The cop stopped traffic on Rt. 1 and I shot across right into a bunch of beach traffic.  No shoulder. I actually unclipped here for fear of not being able to catch myself. I felt trapped with no where to go.  I saw the flagger ahead and it only took a minute to get there, but I felt panicked none the less. I was so happy to make the right onto 1A.  Not as much traffic as this road was parallel to the beach.  I knew I would be making a left to get to Atlantic Ave and finish for the bike, but it was never coming! I started to  panic as I didn't see a painted pink arrow on this road like I did the rest of the course.  Did I miss my turn?  Am I going to far?  I kept on going and finally saw the cop who held traffic so I could make the left and then one more left onto Atlantic Ave. 

Now, not only were there so many cars, there were people everywhere with their chairs and coolers making there way to and from the beach. No one cared that I was there, but how were they to know I was in a race. I was a lone biker on the road who was interrupting their fun.  I had not seen or talked to anyone since mile 35.  I was feeling very lonely.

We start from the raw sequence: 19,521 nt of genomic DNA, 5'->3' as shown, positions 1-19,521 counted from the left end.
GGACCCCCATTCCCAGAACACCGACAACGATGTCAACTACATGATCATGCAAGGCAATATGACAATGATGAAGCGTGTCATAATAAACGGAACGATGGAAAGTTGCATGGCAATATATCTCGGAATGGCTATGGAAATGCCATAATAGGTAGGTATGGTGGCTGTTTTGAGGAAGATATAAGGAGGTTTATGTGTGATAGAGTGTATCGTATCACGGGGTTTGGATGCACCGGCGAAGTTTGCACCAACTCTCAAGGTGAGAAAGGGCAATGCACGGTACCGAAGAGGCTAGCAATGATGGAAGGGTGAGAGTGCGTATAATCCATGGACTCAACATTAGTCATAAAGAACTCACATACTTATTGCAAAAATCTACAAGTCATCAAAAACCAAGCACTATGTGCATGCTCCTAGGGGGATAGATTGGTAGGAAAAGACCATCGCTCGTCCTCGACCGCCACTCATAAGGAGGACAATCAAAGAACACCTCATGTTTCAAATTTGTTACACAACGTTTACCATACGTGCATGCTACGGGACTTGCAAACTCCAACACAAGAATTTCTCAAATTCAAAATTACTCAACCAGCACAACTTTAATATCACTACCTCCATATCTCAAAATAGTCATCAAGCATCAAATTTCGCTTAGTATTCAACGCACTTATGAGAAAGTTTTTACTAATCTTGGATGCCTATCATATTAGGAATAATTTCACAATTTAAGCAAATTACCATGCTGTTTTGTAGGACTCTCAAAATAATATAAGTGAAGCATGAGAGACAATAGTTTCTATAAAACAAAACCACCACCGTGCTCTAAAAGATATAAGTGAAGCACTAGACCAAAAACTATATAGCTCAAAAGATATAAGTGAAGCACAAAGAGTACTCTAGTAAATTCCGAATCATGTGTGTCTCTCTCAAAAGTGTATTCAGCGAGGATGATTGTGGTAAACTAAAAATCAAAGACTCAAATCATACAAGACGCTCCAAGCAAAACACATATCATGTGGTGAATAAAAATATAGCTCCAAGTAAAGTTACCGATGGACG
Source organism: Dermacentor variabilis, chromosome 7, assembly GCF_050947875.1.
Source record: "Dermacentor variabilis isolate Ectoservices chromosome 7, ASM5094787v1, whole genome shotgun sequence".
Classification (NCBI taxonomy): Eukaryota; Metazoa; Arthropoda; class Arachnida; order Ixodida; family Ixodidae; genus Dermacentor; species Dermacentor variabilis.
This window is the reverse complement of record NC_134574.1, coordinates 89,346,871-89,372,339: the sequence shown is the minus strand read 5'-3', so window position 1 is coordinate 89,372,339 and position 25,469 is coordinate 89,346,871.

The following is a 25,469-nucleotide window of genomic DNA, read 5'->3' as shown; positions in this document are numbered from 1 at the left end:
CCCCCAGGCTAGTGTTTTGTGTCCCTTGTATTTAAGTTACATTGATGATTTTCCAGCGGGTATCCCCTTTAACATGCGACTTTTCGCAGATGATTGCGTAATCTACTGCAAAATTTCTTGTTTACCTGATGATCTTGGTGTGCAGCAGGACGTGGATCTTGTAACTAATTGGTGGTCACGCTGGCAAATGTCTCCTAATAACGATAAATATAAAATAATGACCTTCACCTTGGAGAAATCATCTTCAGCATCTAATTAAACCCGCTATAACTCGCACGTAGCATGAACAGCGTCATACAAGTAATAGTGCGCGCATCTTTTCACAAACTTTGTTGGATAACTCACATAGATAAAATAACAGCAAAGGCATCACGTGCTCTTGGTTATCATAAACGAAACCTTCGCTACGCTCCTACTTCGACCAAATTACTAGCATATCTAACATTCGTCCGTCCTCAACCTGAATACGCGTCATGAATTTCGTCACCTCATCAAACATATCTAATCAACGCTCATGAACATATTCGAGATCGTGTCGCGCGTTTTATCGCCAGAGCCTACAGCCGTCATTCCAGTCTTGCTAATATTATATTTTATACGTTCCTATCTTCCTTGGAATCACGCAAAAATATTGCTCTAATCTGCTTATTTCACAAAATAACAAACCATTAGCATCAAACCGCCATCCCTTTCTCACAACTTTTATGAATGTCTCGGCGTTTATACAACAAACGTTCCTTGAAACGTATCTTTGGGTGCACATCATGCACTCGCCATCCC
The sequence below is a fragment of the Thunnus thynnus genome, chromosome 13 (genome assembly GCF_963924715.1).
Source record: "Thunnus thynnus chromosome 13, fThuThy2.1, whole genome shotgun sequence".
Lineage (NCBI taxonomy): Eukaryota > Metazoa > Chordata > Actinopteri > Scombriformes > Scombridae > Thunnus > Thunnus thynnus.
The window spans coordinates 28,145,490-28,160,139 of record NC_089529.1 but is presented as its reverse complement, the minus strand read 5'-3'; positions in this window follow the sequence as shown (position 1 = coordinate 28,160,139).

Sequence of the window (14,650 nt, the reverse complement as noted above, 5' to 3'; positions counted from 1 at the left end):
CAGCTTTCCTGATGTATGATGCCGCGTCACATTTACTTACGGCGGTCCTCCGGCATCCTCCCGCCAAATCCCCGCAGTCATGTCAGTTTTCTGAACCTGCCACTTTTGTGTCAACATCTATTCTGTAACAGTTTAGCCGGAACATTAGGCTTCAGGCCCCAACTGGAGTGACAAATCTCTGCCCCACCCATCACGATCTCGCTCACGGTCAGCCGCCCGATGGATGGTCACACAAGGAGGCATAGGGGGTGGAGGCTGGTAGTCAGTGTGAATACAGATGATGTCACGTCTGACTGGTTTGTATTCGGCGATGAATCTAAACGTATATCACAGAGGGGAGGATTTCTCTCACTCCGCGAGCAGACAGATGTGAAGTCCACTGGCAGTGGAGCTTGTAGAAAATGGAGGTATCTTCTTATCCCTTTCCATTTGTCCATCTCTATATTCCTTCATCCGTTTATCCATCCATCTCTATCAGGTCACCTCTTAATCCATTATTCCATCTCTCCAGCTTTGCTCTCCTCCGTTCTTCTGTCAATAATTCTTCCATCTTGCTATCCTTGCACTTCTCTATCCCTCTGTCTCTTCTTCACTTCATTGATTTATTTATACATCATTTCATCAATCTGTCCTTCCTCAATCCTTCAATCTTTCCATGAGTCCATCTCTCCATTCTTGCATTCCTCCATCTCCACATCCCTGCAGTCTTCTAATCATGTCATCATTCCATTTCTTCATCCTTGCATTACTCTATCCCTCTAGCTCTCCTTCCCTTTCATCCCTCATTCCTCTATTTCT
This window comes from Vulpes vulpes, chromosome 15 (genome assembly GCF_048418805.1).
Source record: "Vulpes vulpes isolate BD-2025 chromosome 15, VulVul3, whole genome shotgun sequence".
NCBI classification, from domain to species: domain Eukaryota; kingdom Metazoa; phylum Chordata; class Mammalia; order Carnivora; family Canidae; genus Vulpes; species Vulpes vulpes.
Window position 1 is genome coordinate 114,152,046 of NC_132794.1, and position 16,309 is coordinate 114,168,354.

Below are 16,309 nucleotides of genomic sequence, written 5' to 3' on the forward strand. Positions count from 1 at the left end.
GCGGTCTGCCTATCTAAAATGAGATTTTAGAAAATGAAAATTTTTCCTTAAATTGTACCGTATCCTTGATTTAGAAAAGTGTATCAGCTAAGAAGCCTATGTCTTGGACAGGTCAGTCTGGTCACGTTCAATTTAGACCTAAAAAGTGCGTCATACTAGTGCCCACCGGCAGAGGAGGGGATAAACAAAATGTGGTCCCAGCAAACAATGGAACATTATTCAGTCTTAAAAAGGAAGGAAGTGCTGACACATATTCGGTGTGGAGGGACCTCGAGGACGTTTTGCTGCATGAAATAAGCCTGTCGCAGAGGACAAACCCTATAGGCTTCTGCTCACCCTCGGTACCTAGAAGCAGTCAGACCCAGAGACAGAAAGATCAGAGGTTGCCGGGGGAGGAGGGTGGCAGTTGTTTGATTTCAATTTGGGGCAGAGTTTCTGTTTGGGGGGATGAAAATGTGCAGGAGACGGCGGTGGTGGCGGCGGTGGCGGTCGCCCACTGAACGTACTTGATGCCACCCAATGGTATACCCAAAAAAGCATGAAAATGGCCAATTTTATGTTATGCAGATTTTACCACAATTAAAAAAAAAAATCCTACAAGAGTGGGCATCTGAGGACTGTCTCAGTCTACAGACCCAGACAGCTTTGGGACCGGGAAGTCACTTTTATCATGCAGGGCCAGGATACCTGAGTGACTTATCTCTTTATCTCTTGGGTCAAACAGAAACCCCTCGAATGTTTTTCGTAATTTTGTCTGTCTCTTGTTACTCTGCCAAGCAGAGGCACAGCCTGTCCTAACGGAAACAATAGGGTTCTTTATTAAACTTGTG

Finally, I saw the TriMom flags and a really cute little girl hanging on the fence.  As I got closer, I couldn't believe it, it was Gracie! My family actually made it and I was coming in earlier than I had expected.  I got tears in my eyes and heard everyone cheering me on and then was like, no, no, don't crash now! Get the tears out of your eyes so you can see where you are going!
This is how Gracie entertained herself while waiting.  Thanks Beth for the picture!